|By Amira Hass
Three architectural styles of buildings and two types of ruins dip among plump, round-cheeked cactuses and elegant almond trees, densely filling a mellow valley before climbing, scattered, over the hill slopes. These buildings tell the story of Beit Mirsim, a Palestinian village just touching the southern part of the Green Line (the 1948 armistice border between the West Bank/Jordan and Israel). They tell not only the story of destruction by the victorious Israeli Army, but also of the continuing effects of the Six-Day War of 1967 on people’s lives.
During the Six-Day War, an Israeli Army unit ordered the villagers of Beit Mirsim to evacuate their homes, which were situated hard by the Jordanian border. Half of the village’s agricultural lands had already been lost to Israel after the war of 1948, and this time the villagers had refused to leave the hills overlooking the village. To this day, the villagers can recall clearly how, in a matter of hours, the valley was filled with the heart-breaking sounds and scenes of explosives tearing away their homes made of big, heavy stones, with arched windows and doors. Israel’s Defense Forces (IDF) destroyed houses in several villages adjacent to the Green Line or in the eastern Jordan Valley. Only in Beit Mirsim and a neighboring village did people return.
The laws of armed conflict permit the deliberate destruction of property under certain circumstances. Article 52 of the 1977 Additional Protocol I to the Geneva Conventions sanctions such attacks, but only on “those objects which by their nature, location, purpose or use make an effective contribution to military action and whose total or partial destruction, capture or neutralization, in the circumstances ruling at the time, offers a definite military advantage.” This provision addresses the situation of military forces making a direct attack on civilian objects and property for the purpose of destroying it.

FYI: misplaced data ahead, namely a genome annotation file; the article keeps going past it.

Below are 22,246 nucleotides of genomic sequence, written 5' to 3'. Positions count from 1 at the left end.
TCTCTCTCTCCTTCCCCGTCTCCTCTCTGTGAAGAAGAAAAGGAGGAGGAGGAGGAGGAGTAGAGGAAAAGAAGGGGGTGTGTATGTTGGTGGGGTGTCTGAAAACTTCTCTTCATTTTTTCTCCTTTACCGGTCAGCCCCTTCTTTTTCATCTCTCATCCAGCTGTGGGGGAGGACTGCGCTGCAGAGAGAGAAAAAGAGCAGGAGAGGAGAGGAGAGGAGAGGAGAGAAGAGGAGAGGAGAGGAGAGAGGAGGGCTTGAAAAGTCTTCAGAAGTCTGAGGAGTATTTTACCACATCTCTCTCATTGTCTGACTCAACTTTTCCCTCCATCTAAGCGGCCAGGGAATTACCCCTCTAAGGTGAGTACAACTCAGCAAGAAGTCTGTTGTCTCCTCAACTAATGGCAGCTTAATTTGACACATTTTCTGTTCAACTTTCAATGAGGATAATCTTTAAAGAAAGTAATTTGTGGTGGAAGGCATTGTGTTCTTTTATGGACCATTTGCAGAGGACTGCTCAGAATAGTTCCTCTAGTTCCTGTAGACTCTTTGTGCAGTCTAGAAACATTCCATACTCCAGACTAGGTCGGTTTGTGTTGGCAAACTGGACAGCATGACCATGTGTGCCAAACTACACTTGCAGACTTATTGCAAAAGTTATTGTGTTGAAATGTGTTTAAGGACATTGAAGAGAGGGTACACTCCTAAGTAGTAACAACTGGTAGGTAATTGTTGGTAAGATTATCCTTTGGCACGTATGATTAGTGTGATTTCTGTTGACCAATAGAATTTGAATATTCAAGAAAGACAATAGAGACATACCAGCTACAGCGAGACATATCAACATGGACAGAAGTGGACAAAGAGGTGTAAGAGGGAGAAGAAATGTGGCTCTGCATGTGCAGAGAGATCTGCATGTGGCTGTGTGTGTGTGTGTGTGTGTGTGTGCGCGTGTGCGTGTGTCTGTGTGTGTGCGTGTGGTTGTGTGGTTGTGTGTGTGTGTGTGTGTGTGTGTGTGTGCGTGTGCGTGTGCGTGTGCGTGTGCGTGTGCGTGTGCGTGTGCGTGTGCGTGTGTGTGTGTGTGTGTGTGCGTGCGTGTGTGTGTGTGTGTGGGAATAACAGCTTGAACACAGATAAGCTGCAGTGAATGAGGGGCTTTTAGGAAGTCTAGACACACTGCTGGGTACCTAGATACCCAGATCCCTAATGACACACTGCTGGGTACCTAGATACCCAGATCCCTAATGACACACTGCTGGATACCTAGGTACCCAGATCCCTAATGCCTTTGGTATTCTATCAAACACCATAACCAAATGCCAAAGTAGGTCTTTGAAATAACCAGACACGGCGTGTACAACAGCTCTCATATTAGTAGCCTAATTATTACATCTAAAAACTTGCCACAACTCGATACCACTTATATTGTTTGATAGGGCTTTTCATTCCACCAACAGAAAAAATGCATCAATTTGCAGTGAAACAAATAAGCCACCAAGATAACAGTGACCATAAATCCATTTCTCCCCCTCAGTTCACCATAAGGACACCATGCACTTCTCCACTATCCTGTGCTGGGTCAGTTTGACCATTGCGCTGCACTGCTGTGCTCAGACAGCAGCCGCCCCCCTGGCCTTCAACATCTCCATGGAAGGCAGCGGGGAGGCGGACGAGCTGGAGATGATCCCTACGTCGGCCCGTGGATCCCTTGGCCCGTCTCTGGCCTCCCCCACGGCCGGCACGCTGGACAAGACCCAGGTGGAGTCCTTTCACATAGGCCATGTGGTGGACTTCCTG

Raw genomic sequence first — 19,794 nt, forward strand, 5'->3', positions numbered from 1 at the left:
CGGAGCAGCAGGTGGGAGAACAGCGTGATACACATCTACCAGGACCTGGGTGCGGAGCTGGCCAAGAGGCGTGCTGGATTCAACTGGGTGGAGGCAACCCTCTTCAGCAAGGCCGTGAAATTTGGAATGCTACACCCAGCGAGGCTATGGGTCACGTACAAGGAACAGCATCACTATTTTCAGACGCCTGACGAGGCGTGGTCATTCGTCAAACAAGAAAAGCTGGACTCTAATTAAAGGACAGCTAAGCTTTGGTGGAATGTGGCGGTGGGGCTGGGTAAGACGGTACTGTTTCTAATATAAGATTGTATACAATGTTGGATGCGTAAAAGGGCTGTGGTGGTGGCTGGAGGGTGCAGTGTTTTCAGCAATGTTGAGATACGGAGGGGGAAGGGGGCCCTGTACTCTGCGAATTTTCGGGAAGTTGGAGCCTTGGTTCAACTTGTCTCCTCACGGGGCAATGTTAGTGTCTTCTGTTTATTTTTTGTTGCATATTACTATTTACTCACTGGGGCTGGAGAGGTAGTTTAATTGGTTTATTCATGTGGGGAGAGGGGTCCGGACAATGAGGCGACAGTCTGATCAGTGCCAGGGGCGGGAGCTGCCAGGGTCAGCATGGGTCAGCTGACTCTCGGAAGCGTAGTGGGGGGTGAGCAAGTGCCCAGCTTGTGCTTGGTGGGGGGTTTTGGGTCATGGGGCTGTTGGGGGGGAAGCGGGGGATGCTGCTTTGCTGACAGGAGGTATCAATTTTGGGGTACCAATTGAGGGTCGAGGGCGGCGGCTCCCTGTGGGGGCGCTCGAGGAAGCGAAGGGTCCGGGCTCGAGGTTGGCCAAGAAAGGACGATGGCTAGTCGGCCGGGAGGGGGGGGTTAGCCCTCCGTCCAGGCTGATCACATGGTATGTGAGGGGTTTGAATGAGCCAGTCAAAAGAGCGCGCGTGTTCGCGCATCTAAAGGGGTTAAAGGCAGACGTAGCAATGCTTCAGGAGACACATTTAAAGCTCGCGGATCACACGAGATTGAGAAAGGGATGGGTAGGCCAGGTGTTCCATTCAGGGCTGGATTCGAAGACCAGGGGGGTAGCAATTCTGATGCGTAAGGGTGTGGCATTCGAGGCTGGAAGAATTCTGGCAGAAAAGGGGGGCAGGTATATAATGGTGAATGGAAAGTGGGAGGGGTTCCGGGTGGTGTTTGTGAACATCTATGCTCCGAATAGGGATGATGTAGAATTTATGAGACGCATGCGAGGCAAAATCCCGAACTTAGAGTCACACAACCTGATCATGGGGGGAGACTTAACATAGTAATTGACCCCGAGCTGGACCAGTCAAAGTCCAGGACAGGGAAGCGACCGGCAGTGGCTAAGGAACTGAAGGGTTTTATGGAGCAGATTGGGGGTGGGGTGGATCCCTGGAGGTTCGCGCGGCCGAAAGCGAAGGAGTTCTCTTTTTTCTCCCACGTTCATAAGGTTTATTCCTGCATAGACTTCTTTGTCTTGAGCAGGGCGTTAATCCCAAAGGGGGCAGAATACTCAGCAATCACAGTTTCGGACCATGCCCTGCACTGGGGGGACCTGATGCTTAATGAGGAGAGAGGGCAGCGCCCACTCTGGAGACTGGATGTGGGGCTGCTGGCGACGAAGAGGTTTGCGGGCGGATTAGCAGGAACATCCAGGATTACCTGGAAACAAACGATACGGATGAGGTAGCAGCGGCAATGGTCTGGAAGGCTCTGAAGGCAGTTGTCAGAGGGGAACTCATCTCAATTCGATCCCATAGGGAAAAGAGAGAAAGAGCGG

In the view of the villagers of Beit Mirsim, their homes neither offered the IDF’s Jordanian adversaries definite military advantages nor impeded Israel’s own military plans in that particular sector. In their view, the destruction of their homes had little to do with concrete military advantages at the time. They believe their homes were destroyed in order to cause them to leave the zone permanently, not by the exigencies of battle. The destruction of homes in order to persuade the civilian population to flee permanently violates the laws of armed conflict.
It is not known whether Israeli commanders at the time of the destruction would have agreed that it served no concrete military purpose. As a general rule, however, under battlefield circumstances, in which concrete military advantages must be weighed against collateral damage, under conditions of uncertainty and imperfect information, and often with great speed, there has been great hesitation to second-guess the judgment of commanders who must make this determination.